Tom Kutsch takes stock of the stick and carrot measures implemented by Arab regimes fearful of uprisings like the ones in Tunisia and Egypt:
Syria and Libya acted preemptively, arresting activists likely to organize any street protests, saturating public places with security forces. In these countries, even a rally of a dozen people is treated like a threat to the status quo. President Mahmoud Ahmadinejad of Iran combined rank hypocrisy with his trademark brutality, congratulating "the justice-seeking movement in Egypt" while silencing Iranian protest leaders and dismissing their planned solidarity march as "divisive."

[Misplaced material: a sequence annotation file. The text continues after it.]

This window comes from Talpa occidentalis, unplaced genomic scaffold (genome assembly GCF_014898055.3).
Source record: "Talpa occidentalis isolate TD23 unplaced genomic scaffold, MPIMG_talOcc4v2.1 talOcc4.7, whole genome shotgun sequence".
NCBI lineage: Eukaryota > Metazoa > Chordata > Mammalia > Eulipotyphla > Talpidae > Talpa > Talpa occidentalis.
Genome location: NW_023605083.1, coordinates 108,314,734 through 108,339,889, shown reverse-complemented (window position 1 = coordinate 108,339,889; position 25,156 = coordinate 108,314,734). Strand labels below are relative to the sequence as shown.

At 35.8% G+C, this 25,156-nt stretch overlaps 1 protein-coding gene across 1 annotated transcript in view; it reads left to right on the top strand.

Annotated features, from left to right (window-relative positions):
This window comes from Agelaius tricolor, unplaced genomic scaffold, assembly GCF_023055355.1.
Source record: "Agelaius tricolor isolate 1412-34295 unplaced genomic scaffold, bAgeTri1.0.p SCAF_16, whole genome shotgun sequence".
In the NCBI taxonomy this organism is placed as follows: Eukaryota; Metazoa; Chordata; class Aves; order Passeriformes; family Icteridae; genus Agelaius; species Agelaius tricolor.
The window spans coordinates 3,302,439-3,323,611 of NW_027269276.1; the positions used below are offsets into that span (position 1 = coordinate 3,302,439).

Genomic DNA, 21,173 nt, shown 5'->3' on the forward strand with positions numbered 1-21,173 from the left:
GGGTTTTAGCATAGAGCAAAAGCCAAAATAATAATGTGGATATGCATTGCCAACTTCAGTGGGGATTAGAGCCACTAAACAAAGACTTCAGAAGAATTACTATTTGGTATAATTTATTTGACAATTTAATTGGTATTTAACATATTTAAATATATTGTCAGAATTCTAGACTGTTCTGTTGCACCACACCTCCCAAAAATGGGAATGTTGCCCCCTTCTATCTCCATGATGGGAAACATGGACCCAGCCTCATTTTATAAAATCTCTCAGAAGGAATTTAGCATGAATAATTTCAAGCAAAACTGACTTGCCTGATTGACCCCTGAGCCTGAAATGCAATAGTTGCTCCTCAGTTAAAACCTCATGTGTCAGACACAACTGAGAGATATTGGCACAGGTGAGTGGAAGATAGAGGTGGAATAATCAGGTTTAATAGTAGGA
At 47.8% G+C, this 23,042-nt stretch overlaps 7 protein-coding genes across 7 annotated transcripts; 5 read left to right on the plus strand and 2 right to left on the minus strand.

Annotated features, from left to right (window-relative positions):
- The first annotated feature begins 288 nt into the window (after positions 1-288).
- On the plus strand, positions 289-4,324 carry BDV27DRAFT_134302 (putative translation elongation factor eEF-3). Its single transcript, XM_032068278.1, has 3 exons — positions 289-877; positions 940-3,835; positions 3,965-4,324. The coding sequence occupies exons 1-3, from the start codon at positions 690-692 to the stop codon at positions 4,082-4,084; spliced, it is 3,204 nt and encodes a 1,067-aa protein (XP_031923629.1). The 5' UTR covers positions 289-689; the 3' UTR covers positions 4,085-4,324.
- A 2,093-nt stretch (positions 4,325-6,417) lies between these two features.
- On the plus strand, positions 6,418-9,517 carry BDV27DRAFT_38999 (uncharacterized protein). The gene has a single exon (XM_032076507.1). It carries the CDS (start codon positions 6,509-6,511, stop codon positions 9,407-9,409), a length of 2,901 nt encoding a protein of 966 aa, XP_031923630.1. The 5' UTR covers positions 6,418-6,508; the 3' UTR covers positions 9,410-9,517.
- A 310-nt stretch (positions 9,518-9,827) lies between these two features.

Whether shrewder or more fearful, other Arab leaders offered some wilted carrots. Jordan's King Abdullah dismissed his cabinet and appointed a new prime minister, pretending yet again that reform doesn't require constitutional limits on absolute monarchy but merely a shuffle of his minions. Bahrain's King Hamad, following the Kuwaiti example, took the hush money approach, offering more than $2,600 per Bahraini family (Kuwaitis got $3,580 each). The most serious gesture was the promise by the Algerian president, Abdelaziz Bouteflika to end decades of emergency rule which, as in Egypt and Syria, allows the government to ban public assemblies at will and detain people without charge indefinitely with virtually no judicial oversight.
None of these measures address the fundamental popular demands in these countries for the chance to live in freedom.